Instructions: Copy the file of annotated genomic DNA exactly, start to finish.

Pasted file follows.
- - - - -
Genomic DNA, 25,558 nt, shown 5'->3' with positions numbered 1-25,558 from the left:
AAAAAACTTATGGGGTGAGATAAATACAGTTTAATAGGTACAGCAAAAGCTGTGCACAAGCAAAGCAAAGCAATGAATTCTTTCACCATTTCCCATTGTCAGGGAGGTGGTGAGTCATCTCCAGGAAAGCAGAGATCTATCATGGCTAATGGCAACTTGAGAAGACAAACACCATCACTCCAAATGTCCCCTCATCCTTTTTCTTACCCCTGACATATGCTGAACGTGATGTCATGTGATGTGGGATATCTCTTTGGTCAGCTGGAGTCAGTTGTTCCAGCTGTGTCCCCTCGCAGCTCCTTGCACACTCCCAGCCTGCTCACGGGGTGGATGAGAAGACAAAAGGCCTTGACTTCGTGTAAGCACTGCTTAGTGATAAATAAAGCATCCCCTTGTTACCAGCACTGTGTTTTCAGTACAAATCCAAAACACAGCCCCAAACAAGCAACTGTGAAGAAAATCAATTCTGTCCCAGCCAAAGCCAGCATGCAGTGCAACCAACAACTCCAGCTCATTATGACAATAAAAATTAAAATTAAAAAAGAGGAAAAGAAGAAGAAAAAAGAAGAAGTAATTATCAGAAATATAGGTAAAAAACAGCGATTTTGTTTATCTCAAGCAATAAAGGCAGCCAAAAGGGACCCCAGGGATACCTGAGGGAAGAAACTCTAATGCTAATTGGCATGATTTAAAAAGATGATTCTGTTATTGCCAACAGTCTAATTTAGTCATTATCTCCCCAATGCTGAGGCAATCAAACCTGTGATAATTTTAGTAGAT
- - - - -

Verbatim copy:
Genomic DNA, 25,558 nt, shown 5'->3' with positions numbered 1-25,558 from the left:
AAAAAACTTATGGGGTGAGATAAATACAGTTTAATAGGTACAGCAAAAGCTGTGCACAAGCAAAGCAAAGCAATGAATTCTTTCACCATTTCCCATTGTCAGGGAGGTGGTGAGTCATCTCCAGGAAAGCAGAGATCTATCATGGCTAATGGCAACTTGAGAAGACAAACACCATCACTCCAAATGTCCCCTCATCCTTTTTCTTACCCCTGACATATGCTGAACGTGATGTCATGTGATGTGGGATATCTCTTTGGTCAGCTGGAGTCAGTTGTTCCAGCTGTGTCCCCTCGCAGCTCCTTGCACACTCCCAGCCTGCTCACGGGGTGGATGAGAAGACAAAAGGCCTTGACTTCGTGTAAGCACTGCTTAGTGATAAATAAAGCATCCCCTTGTTACCAGCACTGTGTTTTCAGTACAAATCCAAAACACAGCCCCAAACAAGCAACTGTGAAGAAAATCAATTCTGTCCCAGCCAAAGCCAGCATGCAGTGCAACCAACAACTCCAGCTCATTATGACAATAAAAATTAAAATTAAAAAAGAGGAAAAGAAGAAGAAAAAAGAAGAAGTAATTATCAGAAATATAGGTAAAAAACAGCGATTTTGTTTATCTCAAGCAATAAAGGCAGCCAAAAGGGACCCCAGGGATACCTGAGGGAAGAAACTCTAATGCTAATTGGCATGATTTAAAAAGATGATTCTGTTATTGCCAACAGTCTAATTTAGTCATTATCTCCCCAATGCTGAGGCAATCAAACCTGTGATAATTTTAGTAGAT